Reporting Bill Wine
By Bill Wine
KYW Newsradio 1060
PHILADELPHIA (CBS) — He’s a stand-up comic, a sit-down storyteller, and a fall-down sleepwalker.
So, between his life-threatening slumber disorder and the contentment-threatening disorder of his often-awkward personal life, Mike Pandamiglio is sleepwalking through a stressful life.
Sleepwalk With Me is an amiable, semi-autobiographical adaptation of comedian Mike Birbiglia’s one-man stand-up act, off-Broadway show, comedy album, and memoir.
Pandamiglio is Birbiglia’s alter ego, a young comedian with barely enough material for a full set who lives in Brooklyn with his patient and supportive longtime girlfriend, Abby, played by Lauren Ambrose. She’d very much like to be married, a yearning Pandamiglio doesn’t share.
Birbiglia/Pandamiglio, breaking the fourth wall by addressing the audience directly and providing intermittent voiceover narration, works as a bartender in a comedy club and struggles to get stand-up gigs, usually for minimal money and underpopulated audiences.
What’s been happening ever since Mike relented and compromised by moving in with Abby is that he has found himself sleepwalking.
And the chronic sleepwalking is both metaphoric and real, as he self-destructively acts out his nightmares, some of them very dangerous.
Performer Birbiglia, playing about a decade younger than he is, also serves as co-writer and co-director (his directorial debut). His anxiety-ridden, melancholic lead character is a guy who is in denial on several levels.
The screenplay (co-written by Ira Glass, the public radio host of “This American Life,” on which Birbiglia appeared, and by acting teacher Seth Barrish and Birbiglia’s stand-up comedian brother, Joe) provides a behind-the-curtain look at a comedian’s lot, giving us a fascinating glimpse at life on the road and the camaraderie of the comedy community.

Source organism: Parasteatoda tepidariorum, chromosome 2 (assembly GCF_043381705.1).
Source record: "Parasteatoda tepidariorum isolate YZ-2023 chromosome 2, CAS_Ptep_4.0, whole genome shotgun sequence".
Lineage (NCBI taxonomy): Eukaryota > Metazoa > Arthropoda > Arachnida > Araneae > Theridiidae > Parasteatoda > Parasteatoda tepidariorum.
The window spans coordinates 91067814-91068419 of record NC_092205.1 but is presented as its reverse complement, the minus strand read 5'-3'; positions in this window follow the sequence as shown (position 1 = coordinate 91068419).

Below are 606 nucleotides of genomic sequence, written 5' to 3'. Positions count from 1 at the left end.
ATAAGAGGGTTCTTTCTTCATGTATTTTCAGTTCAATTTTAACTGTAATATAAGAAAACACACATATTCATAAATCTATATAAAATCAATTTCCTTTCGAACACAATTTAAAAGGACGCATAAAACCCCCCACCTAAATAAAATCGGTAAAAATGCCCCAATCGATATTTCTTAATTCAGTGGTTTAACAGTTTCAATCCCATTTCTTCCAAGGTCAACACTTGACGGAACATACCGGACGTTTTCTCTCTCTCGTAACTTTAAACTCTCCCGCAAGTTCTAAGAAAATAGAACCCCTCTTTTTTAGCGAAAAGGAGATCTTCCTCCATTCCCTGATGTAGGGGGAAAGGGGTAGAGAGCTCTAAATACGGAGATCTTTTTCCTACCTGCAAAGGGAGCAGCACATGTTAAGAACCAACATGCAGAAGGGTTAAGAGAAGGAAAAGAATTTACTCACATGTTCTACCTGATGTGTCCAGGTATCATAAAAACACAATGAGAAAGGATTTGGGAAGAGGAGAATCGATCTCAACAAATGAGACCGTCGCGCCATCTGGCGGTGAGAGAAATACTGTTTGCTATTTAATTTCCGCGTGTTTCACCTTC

And the Birbiglia-Barrish direction keeps the proceedings appropriately casual, episodic, and even meandering, an approach that actually works for a movie this small-scale and intimate.
With unforced chemistry between Birbiglia and the luminous Ambrose, old pros Carol Kane and James Rebhorn as Mike’s parents -– she a distracted eccentric, he a demanding neurosurgeon -– and several real standup comedians playing versions of themselves that add to the feeling of authenticity and downbeat merriment, Birbiglia avoids the trap of seeming vain or self-indulgent.
Unfortunately, the narrative arc feels unfinished — the film stops rather than ends — with a conclusion that doesn’t quite do justice to the material that precedes it.
But, ultimately, this resourceful, micro-budgeted oddity sits squarely on comedian Birbiglia’s shoulders, and he does it proud, proving to be quirky, self-deprecating, and naturally funny.
So we’ll awaken 2½ stars out of 4 for a brief and modest somnambulism comedy that mixes intelligent humor with honest emotion. Sleepwalk With Me is a likable, laugh-able, but perhaps limited lark.